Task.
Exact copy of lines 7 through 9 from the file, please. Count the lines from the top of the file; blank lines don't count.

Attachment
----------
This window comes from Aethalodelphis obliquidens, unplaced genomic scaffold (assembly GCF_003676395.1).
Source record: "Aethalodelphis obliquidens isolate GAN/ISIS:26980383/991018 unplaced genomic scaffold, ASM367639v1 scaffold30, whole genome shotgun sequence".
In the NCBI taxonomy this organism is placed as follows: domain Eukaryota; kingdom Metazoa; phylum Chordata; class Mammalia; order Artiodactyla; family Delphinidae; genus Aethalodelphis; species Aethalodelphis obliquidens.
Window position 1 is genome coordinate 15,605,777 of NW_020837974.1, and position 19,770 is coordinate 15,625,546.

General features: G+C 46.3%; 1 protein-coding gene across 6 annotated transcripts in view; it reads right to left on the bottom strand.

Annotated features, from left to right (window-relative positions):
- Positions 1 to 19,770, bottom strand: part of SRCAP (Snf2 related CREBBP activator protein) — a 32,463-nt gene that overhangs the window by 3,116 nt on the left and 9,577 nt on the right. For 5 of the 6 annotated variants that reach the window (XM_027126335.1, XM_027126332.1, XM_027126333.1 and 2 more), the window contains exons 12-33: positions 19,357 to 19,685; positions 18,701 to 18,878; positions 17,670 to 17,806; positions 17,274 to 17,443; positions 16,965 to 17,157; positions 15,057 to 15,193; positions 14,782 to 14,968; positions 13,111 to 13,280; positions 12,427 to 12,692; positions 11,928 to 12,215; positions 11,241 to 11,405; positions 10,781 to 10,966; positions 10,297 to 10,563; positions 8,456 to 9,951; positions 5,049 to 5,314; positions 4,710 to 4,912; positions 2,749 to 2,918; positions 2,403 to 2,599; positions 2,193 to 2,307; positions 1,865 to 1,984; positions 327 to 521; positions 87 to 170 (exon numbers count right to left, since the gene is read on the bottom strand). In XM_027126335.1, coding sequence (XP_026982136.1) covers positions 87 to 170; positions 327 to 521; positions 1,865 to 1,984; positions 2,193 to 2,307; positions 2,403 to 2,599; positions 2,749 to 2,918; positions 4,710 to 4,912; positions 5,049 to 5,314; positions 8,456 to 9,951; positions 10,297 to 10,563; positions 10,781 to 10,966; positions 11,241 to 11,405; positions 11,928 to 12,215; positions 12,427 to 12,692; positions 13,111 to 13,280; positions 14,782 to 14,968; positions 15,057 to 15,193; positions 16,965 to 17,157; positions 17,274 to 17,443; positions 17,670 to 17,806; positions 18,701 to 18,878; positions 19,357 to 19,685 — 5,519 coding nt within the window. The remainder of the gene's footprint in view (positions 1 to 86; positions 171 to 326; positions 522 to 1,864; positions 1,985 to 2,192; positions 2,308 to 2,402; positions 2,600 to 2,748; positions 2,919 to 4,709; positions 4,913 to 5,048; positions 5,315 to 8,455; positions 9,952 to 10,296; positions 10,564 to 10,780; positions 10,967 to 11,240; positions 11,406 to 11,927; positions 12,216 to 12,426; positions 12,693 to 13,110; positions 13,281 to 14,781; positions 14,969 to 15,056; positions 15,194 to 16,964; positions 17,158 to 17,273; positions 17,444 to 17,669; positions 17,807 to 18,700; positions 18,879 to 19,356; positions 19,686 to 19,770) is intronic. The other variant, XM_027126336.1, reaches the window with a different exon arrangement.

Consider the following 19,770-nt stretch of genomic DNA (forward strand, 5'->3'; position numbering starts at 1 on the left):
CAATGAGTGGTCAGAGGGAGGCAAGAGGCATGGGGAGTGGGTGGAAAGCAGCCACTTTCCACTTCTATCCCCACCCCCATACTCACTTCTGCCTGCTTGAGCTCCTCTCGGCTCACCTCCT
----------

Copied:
- Positions 1 to 19,770, bottom strand: part of SRCAP (Snf2 related CREBBP activator protein) — a 32,463-nt gene that overhangs the window by 3,116 nt on the left and 9,577 nt on the right. For 5 of the 6 annotated variants that reach the window (XM_027126335.1, XM_027126332.1, XM_027126333.1 and 2 more), the window contains exons 12-33: positions 19,357 to 19,685; positions 18,701 to 18,878; positions 17,670 to 17,806; positions 17,274 to 17,443; positions 16,965 to 17,157; positions 15,057 to 15,193; positions 14,782 to 14,968; positions 13,111 to 13,280; positions 12,427 to 12,692; positions 11,928 to 12,215; positions 11,241 to 11,405; positions 10,781 to 10,966; positions 10,297 to 10,563; positions 8,456 to 9,951; positions 5,049 to 5,314; positions 4,710 to 4,912; positions 2,749 to 2,918; positions 2,403 to 2,599; positions 2,193 to 2,307; positions 1,865 to 1,984; positions 327 to 521; positions 87 to 170 (exon numbers count right to left, since the gene is read on the bottom strand). In XM_027126335.1, coding sequence (XP_026982136.1) covers positions 87 to 170; positions 327 to 521; positions 1,865 to 1,984; positions 2,193 to 2,307; positions 2,403 to 2,599; positions 2,749 to 2,918; positions 4,710 to 4,912; positions 5,049 to 5,314; positions 8,456 to 9,951; positions 10,297 to 10,563; positions 10,781 to 10,966; positions 11,241 to 11,405; positions 11,928 to 12,215; positions 12,427 to 12,692; positions 13,111 to 13,280; positions 14,782 to 14,968; positions 15,057 to 15,193; positions 16,965 to 17,157; positions 17,274 to 17,443; positions 17,670 to 17,806; positions 18,701 to 18,878; positions 19,357 to 19,685 — 5,519 coding nt within the window. The remainder of the gene's footprint in view (positions 1 to 86; positions 171 to 326; positions 522 to 1,864; positions 1,985 to 2,192; positions 2,308 to 2,402; positions 2,600 to 2,748; positions 2,919 to 4,709; positions 4,913 to 5,048; positions 5,315 to 8,455; positions 9,952 to 10,296; positions 10,564 to 10,780; positions 10,967 to 11,240; positions 11,406 to 11,927; positions 12,216 to 12,426; positions 12,693 to 13,110; positions 13,281 to 14,781; positions 14,969 to 15,056; positions 15,194 to 16,964; positions 17,158 to 17,273; positions 17,444 to 17,669; positions 17,807 to 18,700; positions 18,879 to 19,356; positions 19,686 to 19,770) is intronic. The other variant, XM_027126336.1, reaches the window with a different exon arrangement.

Consider the following 19,770-nt stretch of genomic DNA (forward strand, 5'->3'; position numbering starts at 1 on the left):
CAATGAGTGGTCAGAGGGAGGCAAGAGGCATGGGGAGTGGGTGGAAAGCAGCCACTTTCCACTTCTATCCCCACCCCCATACTCACTTCTGCCTGCTTGAGCTCCTCTCGGCTCACCTCCT